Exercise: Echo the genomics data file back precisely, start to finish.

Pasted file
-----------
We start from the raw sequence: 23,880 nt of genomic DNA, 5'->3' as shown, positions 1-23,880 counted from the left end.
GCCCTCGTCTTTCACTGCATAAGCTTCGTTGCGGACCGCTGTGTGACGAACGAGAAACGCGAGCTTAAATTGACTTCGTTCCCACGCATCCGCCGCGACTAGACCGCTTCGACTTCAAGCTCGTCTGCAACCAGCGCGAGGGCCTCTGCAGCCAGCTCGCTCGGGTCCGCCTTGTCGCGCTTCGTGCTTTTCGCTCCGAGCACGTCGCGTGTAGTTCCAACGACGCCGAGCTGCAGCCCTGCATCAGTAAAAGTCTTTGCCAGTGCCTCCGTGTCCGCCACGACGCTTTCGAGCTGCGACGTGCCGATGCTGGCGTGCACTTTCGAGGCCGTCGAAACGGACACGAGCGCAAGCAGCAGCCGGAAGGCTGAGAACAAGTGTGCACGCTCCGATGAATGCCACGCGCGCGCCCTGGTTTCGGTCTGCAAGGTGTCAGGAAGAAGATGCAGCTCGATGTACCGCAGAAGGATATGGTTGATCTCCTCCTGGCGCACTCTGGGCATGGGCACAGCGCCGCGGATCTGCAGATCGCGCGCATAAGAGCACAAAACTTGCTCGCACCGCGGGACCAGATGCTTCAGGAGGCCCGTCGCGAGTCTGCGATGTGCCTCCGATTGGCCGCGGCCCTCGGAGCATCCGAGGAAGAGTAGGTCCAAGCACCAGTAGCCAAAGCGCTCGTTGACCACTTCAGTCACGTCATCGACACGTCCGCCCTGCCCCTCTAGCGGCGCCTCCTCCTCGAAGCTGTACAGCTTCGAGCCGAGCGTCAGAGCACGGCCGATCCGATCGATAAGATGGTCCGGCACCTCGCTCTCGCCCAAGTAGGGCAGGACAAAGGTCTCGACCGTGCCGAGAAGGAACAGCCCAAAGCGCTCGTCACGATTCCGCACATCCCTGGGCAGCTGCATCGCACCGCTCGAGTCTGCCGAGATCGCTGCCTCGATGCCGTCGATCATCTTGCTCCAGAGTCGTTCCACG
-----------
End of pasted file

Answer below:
We start from the raw sequence: 23,880 nt of genomic DNA, 5'->3' as shown, positions 1-23,880 counted from the left end.
GCCCTCGTCTTTCACTGCATAAGCTTCGTTGCGGACCGCTGTGTGACGAACGAGAAACGCGAGCTTAAATTGACTTCGTTCCCACGCATCCGCCGCGACTAGACCGCTTCGACTTCAAGCTCGTCTGCAACCAGCGCGAGGGCCTCTGCAGCCAGCTCGCTCGGGTCCGCCTTGTCGCGCTTCGTGCTTTTCGCTCCGAGCACGTCGCGTGTAGTTCCAACGACGCCGAGCTGCAGCCCTGCATCAGTAAAAGTCTTTGCCAGTGCCTCCGTGTCCGCCACGACGCTTTCGAGCTGCGACGTGCCGATGCTGGCGTGCACTTTCGAGGCCGTCGAAACGGACACGAGCGCAAGCAGCAGCCGGAAGGCTGAGAACAAGTGTGCACGCTCCGATGAATGCCACGCGCGCGCCCTGGTTTCGGTCTGCAAGGTGTCAGGAAGAAGATGCAGCTCGATGTACCGCAGAAGGATATGGTTGATCTCCTCCTGGCGCACTCTGGGCATGGGCACAGCGCCGCGGATCTGCAGATCGCGCGCATAAGAGCACAAAACTTGCTCGCACCGCGGGACCAGATGCTTCAGGAGGCCCGTCGCGAGTCTGCGATGTGCCTCCGATTGGCCGCGGCCCTCGGAGCATCCGAGGAAGAGTAGGTCCAAGCACCAGTAGCCAAAGCGCTCGTTGACCACTTCAGTCACGTCATCGACACGTCCGCCCTGCCCCTCTAGCGGCGCCTCCTCCTCGAAGCTGTACAGCTTCGAGCCGAGCGTCAGAGCACGGCCGATCCGATCGATAAGATGGTCCGGCACCTCGCTCTCGCCCAAGTAGGGCAGGACAAAGGTCTCGACCGTGCCGAGAAGGAACAGCCCAAAGCGCTCGTCACGATTCCGCACATCCCTGGGCAGCTGCATCGCACCGCTCGAGTCTGCCGAGATCGCTGCCTCGATGCCGTCGATCATCTTGCTCCAGAGTCGTTCCACG